Gross Negligence: What’s the Difference?
On its own, negligence is bad enough. Gross negligence takes things to a completely new level. When it comes to car accidents, you might hear about “ordinary negligence” and its grosser cousin.
Not everyone understands the difference between the two. However, when “gross” is in the name, it gives you an idea about how bad things are. Still, let’s break the terms down to understand more clearly what it means.
Car accidents are a common example that are easy to work with. Out on the road, we owe each other a “duty of care.” Simply put, that means our behavior protects ourselves and those around us.
Negligence is someone’s failure to provide this level of care and caution any ordinary person might exercise in a given circumstance. Oftentimes, the root of the problem is inattention due to a distraction or a careless mistake.
Regardless, it tends to involve an injury.
While negligence tends to be a mistake, gross negligence is deliberate and reckless. It involves a disregard for the reasonable treatment of others and the safety of those around us.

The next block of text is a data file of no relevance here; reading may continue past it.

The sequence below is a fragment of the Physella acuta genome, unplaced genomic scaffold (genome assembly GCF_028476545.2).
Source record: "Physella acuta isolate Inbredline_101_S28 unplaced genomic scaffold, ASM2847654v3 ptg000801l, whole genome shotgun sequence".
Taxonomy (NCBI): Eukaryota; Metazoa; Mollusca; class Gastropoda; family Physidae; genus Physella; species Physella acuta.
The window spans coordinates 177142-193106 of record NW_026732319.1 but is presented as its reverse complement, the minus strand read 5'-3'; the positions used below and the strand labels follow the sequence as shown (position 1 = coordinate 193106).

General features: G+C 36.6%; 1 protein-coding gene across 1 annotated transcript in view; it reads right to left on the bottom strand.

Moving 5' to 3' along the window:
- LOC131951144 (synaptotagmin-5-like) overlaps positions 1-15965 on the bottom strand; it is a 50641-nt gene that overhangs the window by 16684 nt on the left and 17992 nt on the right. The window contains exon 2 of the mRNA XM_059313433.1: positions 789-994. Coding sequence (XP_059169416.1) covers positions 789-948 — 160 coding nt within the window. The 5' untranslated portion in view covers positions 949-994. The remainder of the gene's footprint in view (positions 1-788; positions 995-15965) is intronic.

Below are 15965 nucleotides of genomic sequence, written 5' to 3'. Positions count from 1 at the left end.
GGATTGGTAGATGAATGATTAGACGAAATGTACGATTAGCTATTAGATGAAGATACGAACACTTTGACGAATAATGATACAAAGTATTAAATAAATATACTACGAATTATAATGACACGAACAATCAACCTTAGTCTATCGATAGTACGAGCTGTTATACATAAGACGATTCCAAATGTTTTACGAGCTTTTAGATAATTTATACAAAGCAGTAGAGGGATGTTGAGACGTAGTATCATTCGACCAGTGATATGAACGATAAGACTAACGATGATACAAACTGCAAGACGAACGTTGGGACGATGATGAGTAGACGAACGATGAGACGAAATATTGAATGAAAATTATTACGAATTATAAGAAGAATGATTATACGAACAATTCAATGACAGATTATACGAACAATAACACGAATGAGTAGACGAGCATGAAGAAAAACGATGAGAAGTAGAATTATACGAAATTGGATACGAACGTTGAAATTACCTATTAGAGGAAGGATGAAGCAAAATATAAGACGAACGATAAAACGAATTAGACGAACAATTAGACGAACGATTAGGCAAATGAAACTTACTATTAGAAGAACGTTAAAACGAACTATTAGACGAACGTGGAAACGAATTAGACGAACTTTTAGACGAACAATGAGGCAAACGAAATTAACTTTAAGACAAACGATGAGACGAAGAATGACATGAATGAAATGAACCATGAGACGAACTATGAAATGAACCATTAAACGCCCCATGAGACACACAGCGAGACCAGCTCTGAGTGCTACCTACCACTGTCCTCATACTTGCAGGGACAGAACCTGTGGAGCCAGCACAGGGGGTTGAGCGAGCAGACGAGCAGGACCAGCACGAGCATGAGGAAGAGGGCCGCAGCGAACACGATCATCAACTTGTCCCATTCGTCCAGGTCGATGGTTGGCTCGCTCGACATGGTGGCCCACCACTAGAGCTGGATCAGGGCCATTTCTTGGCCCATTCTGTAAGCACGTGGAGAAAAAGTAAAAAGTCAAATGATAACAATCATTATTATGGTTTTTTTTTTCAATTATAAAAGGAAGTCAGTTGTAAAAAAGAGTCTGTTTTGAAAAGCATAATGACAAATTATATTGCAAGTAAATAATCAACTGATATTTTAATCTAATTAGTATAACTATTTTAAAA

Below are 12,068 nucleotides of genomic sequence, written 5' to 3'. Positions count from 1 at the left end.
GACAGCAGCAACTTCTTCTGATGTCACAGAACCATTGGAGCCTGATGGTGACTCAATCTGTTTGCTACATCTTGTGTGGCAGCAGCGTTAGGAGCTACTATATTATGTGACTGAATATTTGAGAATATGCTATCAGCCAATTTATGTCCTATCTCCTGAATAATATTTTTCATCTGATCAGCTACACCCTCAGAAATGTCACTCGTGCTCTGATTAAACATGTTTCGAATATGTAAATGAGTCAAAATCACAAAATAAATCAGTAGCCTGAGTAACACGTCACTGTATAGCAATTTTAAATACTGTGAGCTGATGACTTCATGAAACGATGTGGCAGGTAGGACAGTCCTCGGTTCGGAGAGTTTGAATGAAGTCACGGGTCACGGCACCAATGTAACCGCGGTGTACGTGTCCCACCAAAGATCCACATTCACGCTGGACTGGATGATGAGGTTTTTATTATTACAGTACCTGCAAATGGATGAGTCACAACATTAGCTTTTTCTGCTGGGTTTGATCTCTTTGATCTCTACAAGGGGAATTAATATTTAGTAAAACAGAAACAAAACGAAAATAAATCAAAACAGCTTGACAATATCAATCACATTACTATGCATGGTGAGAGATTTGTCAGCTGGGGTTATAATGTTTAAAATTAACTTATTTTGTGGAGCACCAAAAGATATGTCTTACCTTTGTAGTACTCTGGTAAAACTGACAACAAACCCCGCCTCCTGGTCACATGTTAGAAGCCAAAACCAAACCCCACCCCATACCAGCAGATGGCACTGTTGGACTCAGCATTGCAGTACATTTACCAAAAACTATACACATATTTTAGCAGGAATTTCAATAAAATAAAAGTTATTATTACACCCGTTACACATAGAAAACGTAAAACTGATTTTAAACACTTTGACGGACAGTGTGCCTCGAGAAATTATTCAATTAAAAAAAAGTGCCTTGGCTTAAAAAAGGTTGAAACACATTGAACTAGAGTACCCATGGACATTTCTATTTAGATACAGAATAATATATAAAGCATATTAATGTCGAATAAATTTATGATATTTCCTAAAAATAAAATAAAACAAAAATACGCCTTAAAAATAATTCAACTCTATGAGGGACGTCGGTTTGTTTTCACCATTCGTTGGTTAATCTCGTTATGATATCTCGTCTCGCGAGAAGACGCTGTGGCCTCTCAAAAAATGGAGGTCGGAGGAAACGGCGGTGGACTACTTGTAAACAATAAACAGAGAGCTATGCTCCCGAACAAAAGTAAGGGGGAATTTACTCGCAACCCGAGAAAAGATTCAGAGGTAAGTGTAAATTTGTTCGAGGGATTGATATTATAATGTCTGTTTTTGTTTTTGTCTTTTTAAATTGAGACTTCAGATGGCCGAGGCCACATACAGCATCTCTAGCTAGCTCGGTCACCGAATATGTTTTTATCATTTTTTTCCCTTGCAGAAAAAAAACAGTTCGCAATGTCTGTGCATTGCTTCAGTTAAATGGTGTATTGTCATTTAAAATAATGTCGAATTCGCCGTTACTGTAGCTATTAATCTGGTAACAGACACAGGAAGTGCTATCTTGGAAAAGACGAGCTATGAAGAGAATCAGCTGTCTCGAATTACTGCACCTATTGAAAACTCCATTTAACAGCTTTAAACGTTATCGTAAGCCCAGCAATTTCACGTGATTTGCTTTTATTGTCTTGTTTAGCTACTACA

In both cases, there’s a fundamental disregard for individual responsibility that directly causes harm to someone else or their property.
What Is Negligence?
When someone fails to take the same precautions any reasonable person would take, they act in negligence. If their actions cause harm to another person, that also means their are liable in a personal injury claim.
Here are a few examples of negligence.
- The owner of a store fails to put out a Wet Floor sign after they mop up a spill.
- A driver runs a stop sign and T-bones another vehicle.
- The owner of a house neglects to replace rotting steps on a wooden porch, which collapses and injures a guest.
In the above examples, the responsible person caused unintentional harm to others. However, their carelessness resulted in an accident and an injury. Even without the intent to cause harm, the responsible individual is potentially legally responsible for the damage that results.